Sensitivity of climate to cumulative carbon emissions due to compensation of ocean heat and carbon uptake

  • Philip Goodwin, Richard G. Williams, Andy Ridgwell
  • Nature Geoscience, December 2014, Nature
  • DOI: 10.1038/ngeo2304

A single equation connecting global surface warming with carbon emissions

What is it about?

Climate models reveal that global surface warming is nearly proportional to cumulative carbon emissions on multi-decadal to centennial timescales. However, this near linear dependence between warming and cumulative carbon emissions is not understood. We present a single equation connecting surface warming and carbon emissions, which is based upon a heat balance and a global carbon budget. This near linear dependence between surface warming and carbon emissions is due to partially opposing effects of ocean heat and carbon uptake.

Why is it important?

Projections from climate models differ in how much surface warming occurs for a given carbon emission. Our particular study suggests that a surface warming of 1.1 +/- 0.5 K occurs for every 1000 PgC of carbon emitted (1000 PgC is the same as a trillion tonnes of carbon). Our theory may be used to diagnose the global warming response in different climate models and mechanistically understand the differences between their projections.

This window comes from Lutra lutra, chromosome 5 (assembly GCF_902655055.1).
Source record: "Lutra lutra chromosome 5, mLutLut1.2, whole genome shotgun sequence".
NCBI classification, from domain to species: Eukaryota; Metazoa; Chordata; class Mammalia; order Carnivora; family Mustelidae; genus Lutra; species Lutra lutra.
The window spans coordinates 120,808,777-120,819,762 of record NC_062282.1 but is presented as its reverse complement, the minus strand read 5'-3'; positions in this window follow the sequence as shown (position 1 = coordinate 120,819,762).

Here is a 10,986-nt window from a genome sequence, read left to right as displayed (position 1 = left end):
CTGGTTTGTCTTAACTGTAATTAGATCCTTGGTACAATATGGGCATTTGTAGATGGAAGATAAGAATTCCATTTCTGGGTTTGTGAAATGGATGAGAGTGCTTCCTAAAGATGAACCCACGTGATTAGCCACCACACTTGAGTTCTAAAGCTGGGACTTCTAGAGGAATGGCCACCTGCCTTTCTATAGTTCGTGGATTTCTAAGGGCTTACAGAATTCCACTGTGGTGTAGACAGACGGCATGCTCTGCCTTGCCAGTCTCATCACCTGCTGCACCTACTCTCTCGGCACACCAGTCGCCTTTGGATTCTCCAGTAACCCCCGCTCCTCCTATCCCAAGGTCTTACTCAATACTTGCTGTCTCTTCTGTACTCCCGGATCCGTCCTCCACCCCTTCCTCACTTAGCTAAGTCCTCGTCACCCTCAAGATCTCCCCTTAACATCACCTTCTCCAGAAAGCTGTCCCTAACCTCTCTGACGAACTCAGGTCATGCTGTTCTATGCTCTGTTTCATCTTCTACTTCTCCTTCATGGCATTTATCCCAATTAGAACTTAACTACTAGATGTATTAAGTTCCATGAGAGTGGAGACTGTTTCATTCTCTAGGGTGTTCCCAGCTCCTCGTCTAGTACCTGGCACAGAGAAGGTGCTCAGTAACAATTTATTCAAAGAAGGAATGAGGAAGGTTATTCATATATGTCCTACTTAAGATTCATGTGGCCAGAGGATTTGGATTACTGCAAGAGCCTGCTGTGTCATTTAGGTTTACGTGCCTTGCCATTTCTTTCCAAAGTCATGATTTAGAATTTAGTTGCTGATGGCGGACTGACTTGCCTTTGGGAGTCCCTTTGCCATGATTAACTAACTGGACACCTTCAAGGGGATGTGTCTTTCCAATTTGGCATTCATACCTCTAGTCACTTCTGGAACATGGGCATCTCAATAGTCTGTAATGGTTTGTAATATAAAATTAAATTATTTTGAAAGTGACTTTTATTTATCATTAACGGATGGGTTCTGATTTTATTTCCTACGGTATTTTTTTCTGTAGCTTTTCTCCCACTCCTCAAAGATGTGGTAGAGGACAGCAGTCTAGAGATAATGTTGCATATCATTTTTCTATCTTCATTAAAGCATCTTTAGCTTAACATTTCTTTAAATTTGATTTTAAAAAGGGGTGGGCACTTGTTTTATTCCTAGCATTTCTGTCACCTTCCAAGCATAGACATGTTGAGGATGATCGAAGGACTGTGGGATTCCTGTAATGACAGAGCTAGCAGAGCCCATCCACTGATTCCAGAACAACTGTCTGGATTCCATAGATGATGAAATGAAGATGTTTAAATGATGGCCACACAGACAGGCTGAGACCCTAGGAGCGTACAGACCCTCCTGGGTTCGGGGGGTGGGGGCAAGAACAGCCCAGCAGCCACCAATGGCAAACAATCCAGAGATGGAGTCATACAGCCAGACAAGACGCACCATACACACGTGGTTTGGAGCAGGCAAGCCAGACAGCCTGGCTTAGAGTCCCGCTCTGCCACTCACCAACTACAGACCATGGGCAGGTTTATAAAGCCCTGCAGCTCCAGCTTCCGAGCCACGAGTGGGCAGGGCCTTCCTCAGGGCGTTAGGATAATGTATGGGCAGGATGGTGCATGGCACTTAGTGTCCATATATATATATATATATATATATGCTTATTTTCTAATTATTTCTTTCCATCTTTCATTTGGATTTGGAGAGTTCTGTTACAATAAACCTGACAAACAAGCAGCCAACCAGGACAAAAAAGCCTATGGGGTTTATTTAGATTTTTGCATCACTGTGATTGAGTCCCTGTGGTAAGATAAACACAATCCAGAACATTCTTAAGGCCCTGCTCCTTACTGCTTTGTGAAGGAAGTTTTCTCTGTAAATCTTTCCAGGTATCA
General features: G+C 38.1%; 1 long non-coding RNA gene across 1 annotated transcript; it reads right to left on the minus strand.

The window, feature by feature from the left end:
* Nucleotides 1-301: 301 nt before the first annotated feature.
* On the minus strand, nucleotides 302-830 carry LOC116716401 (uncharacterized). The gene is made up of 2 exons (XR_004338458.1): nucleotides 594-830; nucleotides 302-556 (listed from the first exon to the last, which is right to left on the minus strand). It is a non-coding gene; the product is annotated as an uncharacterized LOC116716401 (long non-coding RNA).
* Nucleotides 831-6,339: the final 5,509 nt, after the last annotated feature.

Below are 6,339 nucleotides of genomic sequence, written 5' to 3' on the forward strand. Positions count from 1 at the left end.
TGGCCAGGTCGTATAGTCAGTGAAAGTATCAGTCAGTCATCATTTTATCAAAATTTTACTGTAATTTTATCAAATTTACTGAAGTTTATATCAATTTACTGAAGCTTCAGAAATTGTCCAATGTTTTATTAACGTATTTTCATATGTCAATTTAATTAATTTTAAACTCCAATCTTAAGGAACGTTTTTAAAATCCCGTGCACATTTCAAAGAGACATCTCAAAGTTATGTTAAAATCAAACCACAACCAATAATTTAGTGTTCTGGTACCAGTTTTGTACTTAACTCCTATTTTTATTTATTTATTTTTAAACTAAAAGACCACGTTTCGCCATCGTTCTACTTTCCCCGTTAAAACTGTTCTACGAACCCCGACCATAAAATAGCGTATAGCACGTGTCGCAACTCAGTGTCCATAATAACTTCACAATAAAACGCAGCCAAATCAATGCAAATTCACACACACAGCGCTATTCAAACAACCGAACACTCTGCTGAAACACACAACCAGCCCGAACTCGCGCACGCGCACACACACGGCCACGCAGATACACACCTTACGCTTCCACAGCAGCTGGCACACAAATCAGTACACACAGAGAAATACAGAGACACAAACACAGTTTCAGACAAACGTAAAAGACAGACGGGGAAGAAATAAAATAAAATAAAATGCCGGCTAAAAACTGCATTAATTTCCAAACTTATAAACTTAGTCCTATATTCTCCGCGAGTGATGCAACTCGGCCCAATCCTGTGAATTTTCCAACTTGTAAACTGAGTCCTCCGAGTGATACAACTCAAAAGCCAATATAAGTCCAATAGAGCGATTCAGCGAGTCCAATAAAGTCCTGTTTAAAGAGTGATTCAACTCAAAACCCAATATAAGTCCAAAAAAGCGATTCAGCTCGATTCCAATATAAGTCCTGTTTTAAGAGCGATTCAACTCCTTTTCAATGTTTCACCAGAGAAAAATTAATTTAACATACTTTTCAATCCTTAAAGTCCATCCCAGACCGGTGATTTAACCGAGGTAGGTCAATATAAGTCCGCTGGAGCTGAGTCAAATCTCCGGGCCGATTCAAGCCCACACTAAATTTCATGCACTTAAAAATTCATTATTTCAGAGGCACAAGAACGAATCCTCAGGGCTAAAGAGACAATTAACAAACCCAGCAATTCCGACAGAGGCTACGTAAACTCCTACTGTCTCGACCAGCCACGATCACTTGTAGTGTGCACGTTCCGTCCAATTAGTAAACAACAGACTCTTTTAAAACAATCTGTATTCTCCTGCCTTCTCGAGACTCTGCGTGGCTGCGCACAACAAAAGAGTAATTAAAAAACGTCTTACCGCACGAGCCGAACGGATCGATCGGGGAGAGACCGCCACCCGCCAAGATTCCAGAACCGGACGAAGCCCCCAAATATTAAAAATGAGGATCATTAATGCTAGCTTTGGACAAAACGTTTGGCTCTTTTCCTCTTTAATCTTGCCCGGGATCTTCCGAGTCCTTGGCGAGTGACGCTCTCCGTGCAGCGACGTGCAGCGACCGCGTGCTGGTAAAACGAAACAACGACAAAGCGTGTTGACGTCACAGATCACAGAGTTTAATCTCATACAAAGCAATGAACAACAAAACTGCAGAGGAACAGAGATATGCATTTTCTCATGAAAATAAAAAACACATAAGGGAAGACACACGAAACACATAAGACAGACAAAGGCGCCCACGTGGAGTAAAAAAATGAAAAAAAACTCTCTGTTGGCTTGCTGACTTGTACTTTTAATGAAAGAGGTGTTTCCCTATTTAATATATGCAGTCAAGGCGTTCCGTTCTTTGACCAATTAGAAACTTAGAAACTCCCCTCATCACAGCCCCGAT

Professor Richard G Williams
University of Liverpool Department of Earth Ocean and Ecological Sciences

We hope that this article provides a theoretical underpinning to understand the response of climate models. While the detailed projections of climate models are sensitive to different model choices and forcing, the overall response of the climate models is easy to understand: the more carbon we emit, the warmer it will become, and this effect may persist after carbon emissions cease. This study brought together authors with different skills and resources. For the first time, the study sets out new theory that connects surface warming and carbon emissions and then applied our theory to understand the response of a climate model (an intermediate complexity Earth system model). The climate model is forced by a pulse of carbon emitted over several hundred years and its response assessed over an integration of 5000 years.

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The following have contributed to this page: Professor Richard G Williams